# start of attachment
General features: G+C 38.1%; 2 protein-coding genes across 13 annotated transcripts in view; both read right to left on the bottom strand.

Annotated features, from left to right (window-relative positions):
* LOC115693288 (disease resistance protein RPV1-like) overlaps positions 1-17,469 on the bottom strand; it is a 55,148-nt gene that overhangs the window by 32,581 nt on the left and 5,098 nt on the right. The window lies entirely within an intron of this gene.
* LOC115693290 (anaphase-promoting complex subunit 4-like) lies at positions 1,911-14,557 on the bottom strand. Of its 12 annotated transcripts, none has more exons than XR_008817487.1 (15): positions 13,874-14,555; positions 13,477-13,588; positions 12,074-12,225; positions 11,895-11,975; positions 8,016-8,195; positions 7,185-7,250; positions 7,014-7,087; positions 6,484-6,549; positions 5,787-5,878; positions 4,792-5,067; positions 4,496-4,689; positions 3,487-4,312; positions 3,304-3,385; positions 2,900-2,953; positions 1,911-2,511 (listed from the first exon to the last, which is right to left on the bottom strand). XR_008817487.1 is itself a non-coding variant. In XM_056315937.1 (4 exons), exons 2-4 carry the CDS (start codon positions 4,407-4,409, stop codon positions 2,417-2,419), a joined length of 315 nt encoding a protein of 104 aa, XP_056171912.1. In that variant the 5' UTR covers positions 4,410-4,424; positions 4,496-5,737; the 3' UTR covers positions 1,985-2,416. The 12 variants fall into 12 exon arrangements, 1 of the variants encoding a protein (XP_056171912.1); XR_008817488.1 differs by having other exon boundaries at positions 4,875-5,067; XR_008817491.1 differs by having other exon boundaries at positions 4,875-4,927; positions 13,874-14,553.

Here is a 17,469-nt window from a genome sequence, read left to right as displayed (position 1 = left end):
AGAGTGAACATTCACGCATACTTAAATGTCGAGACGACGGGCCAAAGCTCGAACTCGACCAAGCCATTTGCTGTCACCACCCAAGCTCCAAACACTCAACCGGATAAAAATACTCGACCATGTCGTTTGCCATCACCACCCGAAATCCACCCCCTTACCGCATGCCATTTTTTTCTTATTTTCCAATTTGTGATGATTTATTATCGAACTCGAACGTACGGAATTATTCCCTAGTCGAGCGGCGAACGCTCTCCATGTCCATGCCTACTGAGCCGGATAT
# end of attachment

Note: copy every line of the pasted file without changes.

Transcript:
General features: G+C 38.1%; 2 protein-coding genes across 13 annotated transcripts in view; both read right to left on the bottom strand.

Annotated features, from left to right (window-relative positions):
* LOC115693288 (disease resistance protein RPV1-like) overlaps positions 1-17,469 on the bottom strand; it is a 55,148-nt gene that overhangs the window by 32,581 nt on the left and 5,098 nt on the right. The window lies entirely within an intron of this gene.
* LOC115693290 (anaphase-promoting complex subunit 4-like) lies at positions 1,911-14,557 on the bottom strand. Of its 12 annotated transcripts, none has more exons than XR_008817487.1 (15): positions 13,874-14,555; positions 13,477-13,588; positions 12,074-12,225; positions 11,895-11,975; positions 8,016-8,195; positions 7,185-7,250; positions 7,014-7,087; positions 6,484-6,549; positions 5,787-5,878; positions 4,792-5,067; positions 4,496-4,689; positions 3,487-4,312; positions 3,304-3,385; positions 2,900-2,953; positions 1,911-2,511 (listed from the first exon to the last, which is right to left on the bottom strand). XR_008817487.1 is itself a non-coding variant. In XM_056315937.1 (4 exons), exons 2-4 carry the CDS (start codon positions 4,407-4,409, stop codon positions 2,417-2,419), a joined length of 315 nt encoding a protein of 104 aa, XP_056171912.1. In that variant the 5' UTR covers positions 4,410-4,424; positions 4,496-5,737; the 3' UTR covers positions 1,985-2,416. The 12 variants fall into 12 exon arrangements, 1 of the variants encoding a protein (XP_056171912.1); XR_008817488.1 differs by having other exon boundaries at positions 4,875-5,067; XR_008817491.1 differs by having other exon boundaries at positions 4,875-4,927; positions 13,874-14,553.

Here is a 17,469-nt window from a genome sequence, read left to right as displayed (position 1 = left end):
AGAGTGAACATTCACGCATACTTAAATGTCGAGACGACGGGCCAAAGCTCGAACTCGACCAAGCCATTTGCTGTCACCACCCAAGCTCCAAACACTCAACCGGATAAAAATACTCGACCATGTCGTTTGCCATCACCACCCGAAATCCACCCCCTTACCGCATGCCATTTTTTTCTTATTTTCCAATTTGTGATGATTTATTATCGAACTCGAACGTACGGAATTATTCCCTAGTCGAGCGGCGAACGCTCTCCATGTCCATGCCTACTGAGCCGGATAT